Consider the dexterous rhyming on “When Disaster Strikes,” in which Busta takes to the beat with a dexterous, aggressive approach to flow. “You will never ever get no wins inside mi casa, we killin’ all impostors like we killin’ cucarachas,” raps Busta, “bounce to award ceremonies like we winnin’ Oscars, rhymin’ Rastas eating enough exotic pastas.” Fast forward a few years down the road to the legendary “Break Ya Neck;” to this day, has there been a mainstream hip-hop single this hard? Over an unconventional guitar-based beat from Dr. Dre, Busta Rhymes took “fast rap” to the radio, bewitching listeners with his effortless double-time.
From “Pass The Courvoisier” to “Make It Clap”, “Gimmie Some More” to “Worldwide Choppers,” Busta has exhibited a rare ability to adapt. Few artists can work so adeptly with such a wide variety of producers. His work with The Neptunes brought out a welcome edge to Pharrell & Chad Hugo’s traditional production; his work with Dre was among the Doctor’s most Gothic instrumentation (at least until Relapse came along). Yet in a way, the legacy wouldn’t be what it is without the rugged production of DJ Scratch, who imbued Busta’s early material with a rawness he would forever carry.
While his repertoire stands for itself, the words of his peers speak volumes on the man behind the music. Rapsody spoke with Sound Digest about her experience working on Laila’s Wisdom with Busta, and she showered the legendary Flipmode leader with praise. “He’s probably one of my favorite people to be around because he’s so loving and humble,” explains Rapsody. “He’s one of the funniest people ever…having him around, like, that’s probably one of the best memories I have of making this record. I wish I could tell all the stories.”
Add a sharp sense of humor to his already extensive toolkit. For the most part, the range is evident within his music. It isn’t uncommon for Busta to flex the comedic chops in his various music videos, from the man-vs-beast goat battle in “Break Ya Neck,” to the surreal physical comedy displayed in “Pass The Courvoisier Part 2.” While he’s no doubt well versed in both drama and tragedy, Busta, like fellow GOAT contender Eminem, is never one to take himself too seriously.
Unfortunately, plenty of younger listeners might not understand the depths of Busta’s catalog. If your introduction to Bus-a-Bus was through his iconic verse on Chris Brown’s “Look At Me,” you may very well be in line for a bit of homework. While Busta has admittedly become associated with the art of double-time rap, in reality, his flow is so much more layered than that. On his slept on album It Ain’t Safe No More, Busta repeatedly delivers one effortless flow after another; on songs like “What Do You Do When You’re Branded,” “Turn Me Up Some,” and the Dilla produced title track. In fact, the rapid-fire flow almost feels like an afterthought for Bus-a-Bus; what might feel dangerous for another artist is a walk in the park for the Dungeon Dragon.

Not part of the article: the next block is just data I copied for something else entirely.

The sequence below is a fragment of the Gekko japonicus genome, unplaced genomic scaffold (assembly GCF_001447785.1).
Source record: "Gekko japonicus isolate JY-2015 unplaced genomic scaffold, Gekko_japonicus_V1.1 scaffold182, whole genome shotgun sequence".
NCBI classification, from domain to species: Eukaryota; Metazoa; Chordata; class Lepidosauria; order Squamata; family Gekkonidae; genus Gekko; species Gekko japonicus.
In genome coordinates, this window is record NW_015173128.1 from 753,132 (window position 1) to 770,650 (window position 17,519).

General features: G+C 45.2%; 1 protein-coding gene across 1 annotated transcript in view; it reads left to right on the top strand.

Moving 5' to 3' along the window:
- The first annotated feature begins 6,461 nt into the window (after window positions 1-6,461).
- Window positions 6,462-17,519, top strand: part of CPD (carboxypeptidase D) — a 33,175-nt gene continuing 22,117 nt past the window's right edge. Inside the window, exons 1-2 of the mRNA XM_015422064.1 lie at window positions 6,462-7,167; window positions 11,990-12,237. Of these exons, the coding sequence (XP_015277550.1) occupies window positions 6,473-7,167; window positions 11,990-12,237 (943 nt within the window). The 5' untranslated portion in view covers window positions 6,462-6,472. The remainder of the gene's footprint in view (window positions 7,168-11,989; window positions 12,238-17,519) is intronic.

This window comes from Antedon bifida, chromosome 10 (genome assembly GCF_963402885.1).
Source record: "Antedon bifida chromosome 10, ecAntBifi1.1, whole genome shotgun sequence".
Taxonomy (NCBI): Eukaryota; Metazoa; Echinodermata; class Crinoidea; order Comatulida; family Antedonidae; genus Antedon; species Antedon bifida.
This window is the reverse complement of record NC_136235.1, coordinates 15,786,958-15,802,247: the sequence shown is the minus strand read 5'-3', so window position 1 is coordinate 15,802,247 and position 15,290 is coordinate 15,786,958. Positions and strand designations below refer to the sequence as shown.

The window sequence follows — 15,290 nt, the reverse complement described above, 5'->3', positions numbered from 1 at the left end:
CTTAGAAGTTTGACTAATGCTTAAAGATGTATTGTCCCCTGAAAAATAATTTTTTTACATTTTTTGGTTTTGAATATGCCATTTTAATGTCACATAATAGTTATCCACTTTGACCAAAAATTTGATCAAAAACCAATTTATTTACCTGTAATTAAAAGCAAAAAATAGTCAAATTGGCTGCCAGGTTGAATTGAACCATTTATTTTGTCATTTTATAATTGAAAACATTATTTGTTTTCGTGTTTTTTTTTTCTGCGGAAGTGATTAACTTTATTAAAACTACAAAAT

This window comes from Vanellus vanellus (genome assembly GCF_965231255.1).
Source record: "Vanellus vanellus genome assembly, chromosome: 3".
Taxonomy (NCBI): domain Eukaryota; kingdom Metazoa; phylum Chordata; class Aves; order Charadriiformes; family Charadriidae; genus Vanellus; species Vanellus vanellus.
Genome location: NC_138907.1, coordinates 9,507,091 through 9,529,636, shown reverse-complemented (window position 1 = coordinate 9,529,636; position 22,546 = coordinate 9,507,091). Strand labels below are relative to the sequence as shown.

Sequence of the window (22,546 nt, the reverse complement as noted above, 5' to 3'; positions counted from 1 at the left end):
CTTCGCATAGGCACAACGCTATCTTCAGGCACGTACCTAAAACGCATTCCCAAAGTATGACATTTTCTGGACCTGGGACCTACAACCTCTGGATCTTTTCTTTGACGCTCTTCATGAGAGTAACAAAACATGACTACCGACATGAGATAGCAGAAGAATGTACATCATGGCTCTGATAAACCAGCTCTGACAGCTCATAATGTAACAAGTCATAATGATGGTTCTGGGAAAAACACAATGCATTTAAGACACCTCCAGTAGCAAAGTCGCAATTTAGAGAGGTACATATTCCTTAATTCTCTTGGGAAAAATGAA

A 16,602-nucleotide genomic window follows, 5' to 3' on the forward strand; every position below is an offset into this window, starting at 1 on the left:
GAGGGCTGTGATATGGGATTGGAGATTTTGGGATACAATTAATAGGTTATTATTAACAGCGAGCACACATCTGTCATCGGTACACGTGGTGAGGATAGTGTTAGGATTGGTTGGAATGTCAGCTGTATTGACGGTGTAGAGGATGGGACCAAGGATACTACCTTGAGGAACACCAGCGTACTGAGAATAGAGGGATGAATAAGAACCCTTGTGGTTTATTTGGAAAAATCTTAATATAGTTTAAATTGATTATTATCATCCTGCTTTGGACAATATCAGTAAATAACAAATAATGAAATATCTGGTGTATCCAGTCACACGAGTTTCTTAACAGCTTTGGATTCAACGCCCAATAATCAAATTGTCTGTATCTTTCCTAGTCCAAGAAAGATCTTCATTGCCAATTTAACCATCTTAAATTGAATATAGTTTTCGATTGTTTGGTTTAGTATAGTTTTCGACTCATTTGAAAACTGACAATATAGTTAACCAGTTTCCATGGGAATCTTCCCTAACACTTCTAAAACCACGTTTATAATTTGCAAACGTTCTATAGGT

“A n***a who think he the greatest son I’ll lock him in the fridge
And hang him from both of his ankles when we drop him from the bridge
Blockin your paper really stoppin that dude from gettin his
Poppin the safe and splurgin, havin the crew up in the crib
Block ’til these n***s havin ’em rockin gargle with a bib
Shittin and fartin, spittin and vomitin all in the crib
Fallin into shock from the bullets we shot up in they ribs
Hot up the block and blew up the spot and got up out the mix
Tried it a couple stops and spotted the Squad up in they whips
Plotted and then I signed on the dotted line and made a wish”
– Busta Rhymes, “It Ain’t Safe No More”
With a new album on route, it would appear that Busta isn’t quite finished donating to the game. Yet the man’s legacy is something he can, and should, be proud of. Though his name is seldom included in the GOAT conversation, the reality is that many of the typical contenders would feel compelled to bring their A-Game if thrown onto a track with Busta. With a repertoire that includes collaborations with Eminem, Lil Wayne, Rapsody, Nas, Nicki Minaj, T.I., Pharrell, Diddy, Wu-Tang Clan, Dilla, and countless more, Busta’s pedigree cannot be argued. Do yourself a favor, and next time you’re having the top-ten conversation, be sure to give Bus-a-Bus his due props.